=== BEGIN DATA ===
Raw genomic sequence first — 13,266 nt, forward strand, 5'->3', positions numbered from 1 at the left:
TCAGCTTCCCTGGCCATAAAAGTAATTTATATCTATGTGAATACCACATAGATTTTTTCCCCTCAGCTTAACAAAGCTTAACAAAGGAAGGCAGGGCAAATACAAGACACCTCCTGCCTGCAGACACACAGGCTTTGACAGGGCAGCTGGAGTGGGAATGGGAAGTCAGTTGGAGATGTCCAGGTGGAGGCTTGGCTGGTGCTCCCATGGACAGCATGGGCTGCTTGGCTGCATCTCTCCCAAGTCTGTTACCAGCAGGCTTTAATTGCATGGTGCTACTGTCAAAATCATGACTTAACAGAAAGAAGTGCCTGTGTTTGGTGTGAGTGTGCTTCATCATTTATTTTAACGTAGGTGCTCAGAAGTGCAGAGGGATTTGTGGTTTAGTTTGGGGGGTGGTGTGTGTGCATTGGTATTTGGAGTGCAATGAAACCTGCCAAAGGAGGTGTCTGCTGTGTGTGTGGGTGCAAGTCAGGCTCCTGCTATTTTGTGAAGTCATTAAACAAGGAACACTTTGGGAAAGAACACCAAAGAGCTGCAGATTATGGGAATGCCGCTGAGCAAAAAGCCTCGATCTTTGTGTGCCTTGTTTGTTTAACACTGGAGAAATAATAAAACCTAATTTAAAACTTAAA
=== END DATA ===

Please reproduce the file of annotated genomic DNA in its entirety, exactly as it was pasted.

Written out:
Raw genomic sequence first — 13,266 nt, forward strand, 5'->3', positions numbered from 1 at the left:
TCAGCTTCCCTGGCCATAAAAGTAATTTATATCTATGTGAATACCACATAGATTTTTTCCCCTCAGCTTAACAAAGCTTAACAAAGGAAGGCAGGGCAAATACAAGACACCTCCTGCCTGCAGACACACAGGCTTTGACAGGGCAGCTGGAGTGGGAATGGGAAGTCAGTTGGAGATGTCCAGGTGGAGGCTTGGCTGGTGCTCCCATGGACAGCATGGGCTGCTTGGCTGCATCTCTCCCAAGTCTGTTACCAGCAGGCTTTAATTGCATGGTGCTACTGTCAAAATCATGACTTAACAGAAAGAAGTGCCTGTGTTTGGTGTGAGTGTGCTTCATCATTTATTTTAACGTAGGTGCTCAGAAGTGCAGAGGGATTTGTGGTTTAGTTTGGGGGGTGGTGTGTGTGCATTGGTATTTGGAGTGCAATGAAACCTGCCAAAGGAGGTGTCTGCTGTGTGTGTGGGTGCAAGTCAGGCTCCTGCTATTTTGTGAAGTCATTAAACAAGGAACACTTTGGGAAAGAACACCAAAGAGCTGCAGATTATGGGAATGCCGCTGAGCAAAAAGCCTCGATCTTTGTGTGCCTTGTTTGTTTAACACTGGAGAAATAATAAAACCTAATTTAAAACTTAAA